Israeli soldiers patrol Israel's border with the Gaza Strip. Photo: Getty
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The left’s insistence on Jews apologising for being Jewish is anti-Semitic

Whenever the western left sides instinctively with Palestine my heart says, “Jew-haters” while my mind says, “Shut the f*** up, heart.”

Aside from breaking out in an inexplicable rash, there’s nothing quite as worrying to me as agreeing with Melanie Phillips. In a recent Spectator article, the distinguished gobshite argues that, in deeming Israel’s military response to Gazan rockets attacks “disproportionate”, the Left is essentially complaining that not enough Jews have been killed in the conflict. And, almost against my will, I found myself nodding along to her predictably abrasive words.

As I’m sure is clear by now, every time there’s a flare-up of Israeli-Palestinian violence, the term “anti-Semitism” is thrown about with about as much precision as Hamas’s rockets. This is neatly illustrated by another offering from the Spectator, this time by Douglas Murray. With as much restraint as a starved goat in Paperchase, Murray and Phillips both brand the Palestinians, and all who support them, anti-Semites. Every time this argument is wheeled out, I try to dismiss it as the reductive nonsense it is, and, every time, I struggle.

As the latest round of peace talks approach, and John Kerry starts using phrases like “steps forward”, we can only hope that the past few weeks of sickening violence – of Israel succeeding in turning Gaza into a living jigsaw puzzle, and Hamas failing to do the same to Israel - are drawing to a close. And, without wanting to make a tragedy that I merely watched on the news about me, I’m hoping that my own ethics crisis will return to its dormant state, once the rockets stop.

I’s a problem shared by many left-leaning Jews like me. Whenever the western Left side, instinctively, with Palestine my heart says, “Jew-haters” while my mind says, “Shut the fuck up, heart.” But my difficulty, I’ve come to realise, isn’t with legitimate critiques of the Israeli government, it’s with the flippant use of the word “Jews”. This is something of which both Left and Right are guilty. In Melanie Phillips’s article, the use of this word, instead of “Israelis”, paints all Jews as Zionist fundamentalists. Phillips seems to have decided (on behalf of all Jewish people) that we are, at heart, Israelis. Likewise, Hamas and their apologists frequently use the word “Jew” instead of “Israeli”. In the past few weeks, anti-Semitism has escalated throughout Europe. And, as usual, those to blame for all of the problems in the Middle East, if not the entire world, are “The Jews”.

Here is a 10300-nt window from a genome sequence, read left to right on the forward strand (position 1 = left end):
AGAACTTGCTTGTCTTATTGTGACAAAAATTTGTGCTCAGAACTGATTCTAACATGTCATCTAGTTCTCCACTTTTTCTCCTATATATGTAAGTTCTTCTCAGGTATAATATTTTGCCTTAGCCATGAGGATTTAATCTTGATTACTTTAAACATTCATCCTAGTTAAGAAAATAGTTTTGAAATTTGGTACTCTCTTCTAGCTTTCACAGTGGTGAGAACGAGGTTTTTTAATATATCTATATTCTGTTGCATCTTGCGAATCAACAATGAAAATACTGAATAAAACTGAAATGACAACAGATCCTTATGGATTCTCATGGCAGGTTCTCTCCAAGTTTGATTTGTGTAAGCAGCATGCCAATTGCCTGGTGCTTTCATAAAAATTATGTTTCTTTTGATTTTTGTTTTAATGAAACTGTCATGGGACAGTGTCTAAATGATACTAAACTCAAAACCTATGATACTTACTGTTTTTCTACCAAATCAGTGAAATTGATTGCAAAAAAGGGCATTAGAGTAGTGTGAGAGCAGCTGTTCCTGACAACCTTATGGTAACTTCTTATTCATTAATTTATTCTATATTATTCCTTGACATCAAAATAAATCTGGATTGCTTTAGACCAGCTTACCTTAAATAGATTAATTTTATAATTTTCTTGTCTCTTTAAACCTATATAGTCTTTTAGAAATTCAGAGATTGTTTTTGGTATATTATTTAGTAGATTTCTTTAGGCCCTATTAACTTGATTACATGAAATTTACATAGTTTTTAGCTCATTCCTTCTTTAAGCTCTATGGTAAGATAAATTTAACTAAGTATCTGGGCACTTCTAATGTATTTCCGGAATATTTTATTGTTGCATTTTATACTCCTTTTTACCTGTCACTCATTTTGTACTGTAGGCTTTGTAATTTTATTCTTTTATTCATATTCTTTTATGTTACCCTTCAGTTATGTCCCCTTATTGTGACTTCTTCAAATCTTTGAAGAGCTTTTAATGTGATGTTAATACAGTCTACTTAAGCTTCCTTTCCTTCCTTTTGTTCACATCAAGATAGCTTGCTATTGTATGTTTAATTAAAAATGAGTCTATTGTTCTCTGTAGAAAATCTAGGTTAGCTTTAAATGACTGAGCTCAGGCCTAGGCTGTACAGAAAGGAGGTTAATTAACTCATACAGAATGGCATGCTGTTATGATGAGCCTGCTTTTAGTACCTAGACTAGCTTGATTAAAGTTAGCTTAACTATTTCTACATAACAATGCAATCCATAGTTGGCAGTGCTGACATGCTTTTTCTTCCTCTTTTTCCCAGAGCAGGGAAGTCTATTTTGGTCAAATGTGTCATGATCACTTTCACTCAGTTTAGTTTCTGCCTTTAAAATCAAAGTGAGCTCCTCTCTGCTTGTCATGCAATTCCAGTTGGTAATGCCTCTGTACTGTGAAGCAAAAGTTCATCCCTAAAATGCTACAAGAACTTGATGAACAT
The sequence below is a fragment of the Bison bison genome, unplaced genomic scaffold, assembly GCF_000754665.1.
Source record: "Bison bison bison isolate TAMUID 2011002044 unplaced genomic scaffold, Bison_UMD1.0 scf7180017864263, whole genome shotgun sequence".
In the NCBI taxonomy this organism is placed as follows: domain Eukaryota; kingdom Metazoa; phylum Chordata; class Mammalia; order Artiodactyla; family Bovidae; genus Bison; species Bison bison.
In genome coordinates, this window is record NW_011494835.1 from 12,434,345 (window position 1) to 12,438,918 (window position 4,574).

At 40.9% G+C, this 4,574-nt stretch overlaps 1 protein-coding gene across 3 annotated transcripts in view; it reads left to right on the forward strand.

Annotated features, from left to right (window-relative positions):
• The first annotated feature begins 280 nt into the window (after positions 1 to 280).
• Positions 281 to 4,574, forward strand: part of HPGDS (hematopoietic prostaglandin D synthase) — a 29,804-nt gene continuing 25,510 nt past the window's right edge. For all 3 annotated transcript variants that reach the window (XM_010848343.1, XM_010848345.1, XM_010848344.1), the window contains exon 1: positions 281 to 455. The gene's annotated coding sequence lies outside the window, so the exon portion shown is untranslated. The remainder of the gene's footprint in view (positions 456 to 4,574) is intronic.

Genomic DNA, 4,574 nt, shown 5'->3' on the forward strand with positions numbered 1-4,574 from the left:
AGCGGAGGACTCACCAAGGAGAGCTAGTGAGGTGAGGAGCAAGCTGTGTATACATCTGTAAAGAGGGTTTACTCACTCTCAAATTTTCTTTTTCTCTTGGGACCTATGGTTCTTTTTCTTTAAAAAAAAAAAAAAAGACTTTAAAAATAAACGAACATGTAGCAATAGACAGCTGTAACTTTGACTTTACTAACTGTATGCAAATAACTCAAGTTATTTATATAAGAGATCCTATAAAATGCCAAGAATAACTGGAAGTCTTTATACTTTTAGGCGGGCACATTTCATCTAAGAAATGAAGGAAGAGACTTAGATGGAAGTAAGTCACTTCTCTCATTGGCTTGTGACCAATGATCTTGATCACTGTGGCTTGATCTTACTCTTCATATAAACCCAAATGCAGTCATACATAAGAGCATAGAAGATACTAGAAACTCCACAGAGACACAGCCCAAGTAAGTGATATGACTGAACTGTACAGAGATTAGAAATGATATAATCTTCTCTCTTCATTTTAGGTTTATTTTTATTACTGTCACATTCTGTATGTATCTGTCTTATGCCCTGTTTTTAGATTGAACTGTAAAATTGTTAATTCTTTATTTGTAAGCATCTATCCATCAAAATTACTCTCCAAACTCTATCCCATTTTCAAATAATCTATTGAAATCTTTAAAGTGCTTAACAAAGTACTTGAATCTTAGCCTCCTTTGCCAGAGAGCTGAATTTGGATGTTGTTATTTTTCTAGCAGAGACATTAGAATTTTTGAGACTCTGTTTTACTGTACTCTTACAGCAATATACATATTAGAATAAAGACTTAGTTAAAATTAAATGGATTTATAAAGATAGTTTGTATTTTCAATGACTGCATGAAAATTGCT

In reality, many Jews, myself included, are highly critical of Benjamin Netanyahu’s contempt for diplomacy. And to be even more accurate, the Left’s gripe shouldn’t be with “The Jews” or “The Israelis”, but with the current Israeli government. Of course, the racism of some Israeli citizens is obvious. And if there were such a thing as a Worst Person Of The Year Award, I’d nominate (collectively) those who are treating the conflict as a spectator sport. But these people are not representative of all Israelis, many of whom deplore their government’s use of violence.

And yet, throughout the most recent bout of violence between Israel and Palestine and all the others before it that I can remember, the problem of anti-Semitism on the Left has been illuminated. While you’d basically have to be a brick wall to fail to sympathise with the Palestinians, the Left (as usual) has gone very quiet when it comes to condemning Hamas. Either that, or they’ve actively condoned their actions. Although Lib Dem MP David Ward has since apologised for tweeting his support for Hamas’s rocket attacks, the fact remains that Hamas are often painted as the good guys. Hamas are not just anti-Israel, they’re anti-Jewish, which, can I just remind everyone, is racist. Their charter, which explicitly calls for the mass killing of Jews, makes this abundantly clear. I hate to break this to you but, if you refuse to condemn Hamas on this point, at least, you’re an anti-Semite. I don’t give a shit how much you love Curb Your Enthusiasm: you’re still an anti-Semite. Or at least an anti-Semite by-proxy.